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>> lynn university, i cannot overemphasize how wonderful they've been. they have kept us up to date from day one, called us every step of the way, had a rescue team in place immediately, sent someone over there. they've been posting updates on their website, which we've been checking, and they have been absolutely wonderful advising us every single minute of what's going on. and we don't have any further word as of 10:00 last night, but we expect to hear again this morning an update, and we hope for good news for the rest of the team. >> you've got this one line -- >> the worst -- >> go ahead, steve. sorry. >> the worst part is not having any communication with them. >> right. >> so, we don't know where she is, how she is, where she's going, what's her plan. if we could just, you know, talk to her, that would be great. >> well, in that one line, you know, "i'm okay" -- >> "i'm okay." >> is she the type of person who would tell you i have an injury or would she not have wanted to worry you in that way? >> i think she would have told us. i think there was so many people there just trying to get one
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sentence out. that's all we care about. "i'm okay" said it all. we didn't need the rest of it yet. we'll get that in good time and we hope very soon when she gets air-lifted out of haiti and into dominican republic. >> i know your thoughts and our thoughts, as well, are with the students that have not been heard from as well. >> exactly. we understand the anguish. >> yeah, that's right, and -- >> we got the good news and we hope that the rest of the families get the good news that we have. >> and while you're happy she's okay, i'm sure -- you should be very proud of the reason she was there in the first place, and i appreciate you talking to us this morning. >> absolutely. thank you very much. >> okay. well, thank you for having us. >> all right. up next, the latest on the american missionary we told you about on wednesday who was found alive in the rubble. we'll tell you how she's doing right after this.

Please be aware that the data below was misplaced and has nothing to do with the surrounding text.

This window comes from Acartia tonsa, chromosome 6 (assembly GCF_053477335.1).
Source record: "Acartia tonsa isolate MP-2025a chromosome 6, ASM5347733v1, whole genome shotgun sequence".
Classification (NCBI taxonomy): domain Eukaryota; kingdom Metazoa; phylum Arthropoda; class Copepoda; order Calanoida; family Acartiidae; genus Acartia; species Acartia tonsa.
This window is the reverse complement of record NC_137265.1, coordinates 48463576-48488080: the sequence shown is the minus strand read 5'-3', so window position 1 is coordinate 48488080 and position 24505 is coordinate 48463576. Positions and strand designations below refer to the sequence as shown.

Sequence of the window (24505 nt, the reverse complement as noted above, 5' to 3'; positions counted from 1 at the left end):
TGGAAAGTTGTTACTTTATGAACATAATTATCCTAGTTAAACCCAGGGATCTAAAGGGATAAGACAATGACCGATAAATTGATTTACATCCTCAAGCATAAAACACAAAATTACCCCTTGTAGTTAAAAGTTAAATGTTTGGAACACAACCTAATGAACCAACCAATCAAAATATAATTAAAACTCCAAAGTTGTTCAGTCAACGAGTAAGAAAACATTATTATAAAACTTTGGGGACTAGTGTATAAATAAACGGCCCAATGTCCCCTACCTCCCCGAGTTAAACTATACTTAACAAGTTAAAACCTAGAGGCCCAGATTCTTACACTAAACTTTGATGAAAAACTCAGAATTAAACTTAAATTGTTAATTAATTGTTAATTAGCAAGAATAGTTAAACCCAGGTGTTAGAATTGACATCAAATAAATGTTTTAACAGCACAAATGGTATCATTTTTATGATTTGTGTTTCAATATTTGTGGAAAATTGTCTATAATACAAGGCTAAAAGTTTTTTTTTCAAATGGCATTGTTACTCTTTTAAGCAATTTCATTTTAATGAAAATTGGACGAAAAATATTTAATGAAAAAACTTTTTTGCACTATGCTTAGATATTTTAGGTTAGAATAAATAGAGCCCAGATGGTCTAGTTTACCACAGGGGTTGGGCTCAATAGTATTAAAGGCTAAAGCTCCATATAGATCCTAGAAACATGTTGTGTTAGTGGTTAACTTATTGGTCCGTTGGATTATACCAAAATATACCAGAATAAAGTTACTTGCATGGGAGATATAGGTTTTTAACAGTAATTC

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we are back now at 7:43 on a special edition of "today" as the search for survivors of the magnitude 7 earthquake that has left much of haiti in ruins continues. >> we want to update you now on two stories of survival that we first told you about on wednesday. an american woman who runs an orphanage near port-au-prince and the american missionary pulled safely from the rubble hours after the quake hit. >> they wanted to send the word that they are okay. >> clay cook says his daughter's rescue was nothing short of a miracle. jillian thorp, pulled from under piles of debris in port-au-prince. >> they couldn't see her face. they could see one hand waving